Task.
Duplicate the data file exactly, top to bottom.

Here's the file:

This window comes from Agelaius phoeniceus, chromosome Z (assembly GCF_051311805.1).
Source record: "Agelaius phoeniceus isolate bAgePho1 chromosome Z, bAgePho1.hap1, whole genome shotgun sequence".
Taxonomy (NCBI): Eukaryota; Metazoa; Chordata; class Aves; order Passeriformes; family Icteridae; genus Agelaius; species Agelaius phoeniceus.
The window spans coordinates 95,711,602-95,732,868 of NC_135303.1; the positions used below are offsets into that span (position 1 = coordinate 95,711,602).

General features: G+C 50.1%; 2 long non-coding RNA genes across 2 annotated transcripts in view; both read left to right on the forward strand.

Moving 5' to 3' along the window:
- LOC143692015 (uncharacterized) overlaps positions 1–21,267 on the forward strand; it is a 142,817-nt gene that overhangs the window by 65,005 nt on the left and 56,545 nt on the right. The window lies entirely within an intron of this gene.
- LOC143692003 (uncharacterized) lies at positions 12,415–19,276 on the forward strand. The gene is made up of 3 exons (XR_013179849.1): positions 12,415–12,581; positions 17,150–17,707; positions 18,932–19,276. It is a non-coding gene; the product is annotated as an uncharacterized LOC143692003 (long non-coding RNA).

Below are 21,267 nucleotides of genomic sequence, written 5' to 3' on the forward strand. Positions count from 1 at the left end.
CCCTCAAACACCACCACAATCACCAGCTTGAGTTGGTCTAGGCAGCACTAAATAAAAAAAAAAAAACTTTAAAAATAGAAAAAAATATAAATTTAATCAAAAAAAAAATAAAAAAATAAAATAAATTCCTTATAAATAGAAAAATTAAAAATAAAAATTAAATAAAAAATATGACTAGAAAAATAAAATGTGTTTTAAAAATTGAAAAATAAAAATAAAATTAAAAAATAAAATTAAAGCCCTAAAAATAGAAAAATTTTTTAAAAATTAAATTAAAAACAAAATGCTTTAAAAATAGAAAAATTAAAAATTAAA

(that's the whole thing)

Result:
This window comes from Agelaius phoeniceus, chromosome Z (assembly GCF_051311805.1).
Source record: "Agelaius phoeniceus isolate bAgePho1 chromosome Z, bAgePho1.hap1, whole genome shotgun sequence".
Taxonomy (NCBI): Eukaryota; Metazoa; Chordata; class Aves; order Passeriformes; family Icteridae; genus Agelaius; species Agelaius phoeniceus.
The window spans coordinates 95,711,602-95,732,868 of NC_135303.1; the positions used below are offsets into that span (position 1 = coordinate 95,711,602).

General features: G+C 50.1%; 2 long non-coding RNA genes across 2 annotated transcripts in view; both read left to right on the forward strand.

Moving 5' to 3' along the window:
- LOC143692015 (uncharacterized) overlaps positions 1–21,267 on the forward strand; it is a 142,817-nt gene that overhangs the window by 65,005 nt on the left and 56,545 nt on the right. The window lies entirely within an intron of this gene.
- LOC143692003 (uncharacterized) lies at positions 12,415–19,276 on the forward strand. The gene is made up of 3 exons (XR_013179849.1): positions 12,415–12,581; positions 17,150–17,707; positions 18,932–19,276. It is a non-coding gene; the product is annotated as an uncharacterized LOC143692003 (long non-coding RNA).

Below are 21,267 nucleotides of genomic sequence, written 5' to 3' on the forward strand. Positions count from 1 at the left end.
CCCTCAAACACCACCACAATCACCAGCTTGAGTTGGTCTAGGCAGCACTAAATAAAAAAAAAAAAACTTTAAAAATAGAAAAAAATATAAATTTAATCAAAAAAAAAATAAAAAAATAAAATAAATTCCTTATAAATAGAAAAATTAAAAATAAAAATTAAATAAAAAATATGACTAGAAAAATAAAATGTGTTTTAAAAATTGAAAAATAAAAATAAAATTAAAAAATAAAATTAAAGCCCTAAAAATAGAAAAATTTTTTAAAAATTAAATTAAAAACAAAATGCTTTAAAAATAGAAAAATTAAAAATTAAA